When we think of social media, we often think of Instagram-obsessed teenagers and millennials chronicling every second of their existence and not grasping the idea of privacy–from the green smoothie they had at lunch to the funny texts messages they exchange between their baes. But, this actually isn’t always the case. The New York Times recently ran a piece about how kids actually want their parents to stop oversharing about them on Facebook and elsewhere.
Yes, you read that right. The kids are not gonna take it anymore–they want their parents to check in first before posting a million pictures of them from that Disney World vacation. Researchers from the University of Washington and the University of Michigan found that kids ages 10 to 17 are actually worried about their parents’ social media usage:
“249 parent-child pairs distributed across 40 states and found that while children ages 10 to 17 “were really concerned” about the ways parents shared their children’s lives online, their parents were far less worried. About three times more children than parents thought there should be rules about what parents shared on social media.”
Apparently, one 8th grader even told the Times how they find it a bit mortifying that their friends follow their parents on social media sites:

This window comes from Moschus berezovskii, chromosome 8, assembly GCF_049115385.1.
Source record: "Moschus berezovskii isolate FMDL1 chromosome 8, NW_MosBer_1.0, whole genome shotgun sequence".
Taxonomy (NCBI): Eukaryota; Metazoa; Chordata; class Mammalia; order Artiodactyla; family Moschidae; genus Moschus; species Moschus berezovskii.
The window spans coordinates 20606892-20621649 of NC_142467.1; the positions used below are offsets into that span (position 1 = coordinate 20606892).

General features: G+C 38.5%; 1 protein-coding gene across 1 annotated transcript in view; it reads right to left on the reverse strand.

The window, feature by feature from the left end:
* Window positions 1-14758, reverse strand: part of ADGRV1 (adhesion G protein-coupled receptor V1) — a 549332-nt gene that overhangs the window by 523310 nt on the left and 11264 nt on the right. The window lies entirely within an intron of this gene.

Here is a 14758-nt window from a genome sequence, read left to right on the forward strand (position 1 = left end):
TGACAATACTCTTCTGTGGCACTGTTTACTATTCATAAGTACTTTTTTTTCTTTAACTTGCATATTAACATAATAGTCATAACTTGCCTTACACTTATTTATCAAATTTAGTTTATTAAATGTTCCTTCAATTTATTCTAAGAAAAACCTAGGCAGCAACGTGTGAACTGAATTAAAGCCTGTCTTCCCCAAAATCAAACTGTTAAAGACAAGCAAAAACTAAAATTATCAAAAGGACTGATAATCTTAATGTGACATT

“I really don’t like it when my parents post pictures of me on their social media accounts, especially after finding out that some of my friends follow them. I definitely know people who have parents who post things they wish weren’t out there. There was a girl in my eighth grade class whose mom opened a YouTube account for her in the fourth grade to show off her singing. Finally, on one of the last months of middle school, a peer played the song in class and almost the entire class laughed hysterically over it.”
It definitely raises important issues regarding privacy and what having a private life actually means. While many parents probably think they are sharing personal details of their own lives, as the Times points out, their kids are also obviously involved–as well as spouses who may or may not be into airing many details.
Stacey Steinberg, a legal skills professor and associate director of the Center on Children and Families at the University of Florida Levin College of Law, stated:
“Parents often intrude on a child’s digital identity, not because they are malicious, but because they haven’t considered the potential reach and the longevity of the digital information that they’re sharing.”
Of course, every family is different and has different preferences and comforts. As technology and social media change and evolve, it seems like a good time for parents and kids to discuss what this means for each other–and how to best traverse the murky waters of the digital age.
What do you think? How do you use social media when it comes to your kids? Share in the comments below.